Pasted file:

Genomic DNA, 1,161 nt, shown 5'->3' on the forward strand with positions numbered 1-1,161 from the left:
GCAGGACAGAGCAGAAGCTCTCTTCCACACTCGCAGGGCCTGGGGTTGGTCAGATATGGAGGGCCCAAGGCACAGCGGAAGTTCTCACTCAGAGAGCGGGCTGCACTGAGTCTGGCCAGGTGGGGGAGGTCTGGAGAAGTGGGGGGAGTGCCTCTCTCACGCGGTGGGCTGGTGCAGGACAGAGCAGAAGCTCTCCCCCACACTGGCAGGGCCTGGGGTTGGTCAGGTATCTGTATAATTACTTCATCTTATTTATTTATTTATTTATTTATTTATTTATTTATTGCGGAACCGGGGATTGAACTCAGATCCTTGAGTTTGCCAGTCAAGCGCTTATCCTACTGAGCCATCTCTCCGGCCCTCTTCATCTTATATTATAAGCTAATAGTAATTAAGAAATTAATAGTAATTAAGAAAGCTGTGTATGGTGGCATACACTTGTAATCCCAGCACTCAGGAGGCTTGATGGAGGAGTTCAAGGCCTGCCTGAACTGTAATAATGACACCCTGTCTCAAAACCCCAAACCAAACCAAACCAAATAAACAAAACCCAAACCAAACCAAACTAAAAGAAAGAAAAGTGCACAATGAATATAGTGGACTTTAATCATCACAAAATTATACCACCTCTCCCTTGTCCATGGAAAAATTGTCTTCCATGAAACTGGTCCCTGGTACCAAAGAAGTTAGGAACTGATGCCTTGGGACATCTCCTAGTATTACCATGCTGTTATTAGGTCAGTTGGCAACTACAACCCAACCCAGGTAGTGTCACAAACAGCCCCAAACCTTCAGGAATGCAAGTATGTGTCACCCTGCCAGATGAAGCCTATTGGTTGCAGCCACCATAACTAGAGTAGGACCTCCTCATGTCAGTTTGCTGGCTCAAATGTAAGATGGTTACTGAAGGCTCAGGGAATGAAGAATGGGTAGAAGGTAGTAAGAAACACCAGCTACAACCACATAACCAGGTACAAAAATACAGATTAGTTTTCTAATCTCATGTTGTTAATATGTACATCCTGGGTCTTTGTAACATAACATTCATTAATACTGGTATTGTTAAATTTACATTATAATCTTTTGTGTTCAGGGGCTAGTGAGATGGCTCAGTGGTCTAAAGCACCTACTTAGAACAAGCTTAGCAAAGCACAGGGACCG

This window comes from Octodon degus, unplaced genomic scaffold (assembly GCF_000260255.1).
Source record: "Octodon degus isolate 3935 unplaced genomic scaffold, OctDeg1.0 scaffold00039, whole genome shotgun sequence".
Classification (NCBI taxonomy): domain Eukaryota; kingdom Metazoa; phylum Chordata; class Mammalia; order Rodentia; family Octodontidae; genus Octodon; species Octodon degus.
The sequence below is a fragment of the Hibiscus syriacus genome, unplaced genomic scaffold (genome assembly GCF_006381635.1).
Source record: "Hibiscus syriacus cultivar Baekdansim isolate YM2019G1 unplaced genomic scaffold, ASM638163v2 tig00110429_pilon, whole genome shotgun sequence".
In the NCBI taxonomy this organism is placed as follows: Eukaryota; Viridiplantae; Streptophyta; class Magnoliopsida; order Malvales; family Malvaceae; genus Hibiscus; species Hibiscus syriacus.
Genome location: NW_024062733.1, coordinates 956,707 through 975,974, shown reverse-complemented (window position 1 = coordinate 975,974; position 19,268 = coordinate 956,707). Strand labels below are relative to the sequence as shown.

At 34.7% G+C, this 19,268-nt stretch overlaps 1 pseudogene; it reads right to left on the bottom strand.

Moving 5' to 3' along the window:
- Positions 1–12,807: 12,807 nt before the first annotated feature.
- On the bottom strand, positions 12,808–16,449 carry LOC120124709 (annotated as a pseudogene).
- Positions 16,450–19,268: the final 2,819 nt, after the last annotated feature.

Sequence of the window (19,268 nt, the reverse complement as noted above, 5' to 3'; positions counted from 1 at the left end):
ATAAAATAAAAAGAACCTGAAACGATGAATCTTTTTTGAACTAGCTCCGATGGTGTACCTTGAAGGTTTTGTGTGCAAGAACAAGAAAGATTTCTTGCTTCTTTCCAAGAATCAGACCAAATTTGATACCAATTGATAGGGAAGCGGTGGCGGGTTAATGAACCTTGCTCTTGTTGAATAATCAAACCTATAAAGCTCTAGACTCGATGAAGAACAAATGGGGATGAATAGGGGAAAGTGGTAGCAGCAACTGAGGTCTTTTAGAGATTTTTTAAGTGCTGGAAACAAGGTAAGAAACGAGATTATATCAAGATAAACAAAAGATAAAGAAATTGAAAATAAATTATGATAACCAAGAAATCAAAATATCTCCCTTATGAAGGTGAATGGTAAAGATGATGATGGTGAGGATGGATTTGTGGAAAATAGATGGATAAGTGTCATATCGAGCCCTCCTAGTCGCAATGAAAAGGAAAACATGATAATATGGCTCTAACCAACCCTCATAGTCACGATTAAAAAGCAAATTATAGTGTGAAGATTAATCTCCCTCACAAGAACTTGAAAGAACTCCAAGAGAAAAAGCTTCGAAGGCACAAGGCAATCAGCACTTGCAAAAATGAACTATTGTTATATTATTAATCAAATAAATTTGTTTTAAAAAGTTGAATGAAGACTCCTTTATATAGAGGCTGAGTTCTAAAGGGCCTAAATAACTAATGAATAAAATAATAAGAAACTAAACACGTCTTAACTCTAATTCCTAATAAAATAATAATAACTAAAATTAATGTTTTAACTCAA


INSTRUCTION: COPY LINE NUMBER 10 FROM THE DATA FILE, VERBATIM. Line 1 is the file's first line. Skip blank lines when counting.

At 34.7% G+C, this 19,268-nt stretch overlaps 1 pseudogene; it reads right to left on the bottom strand.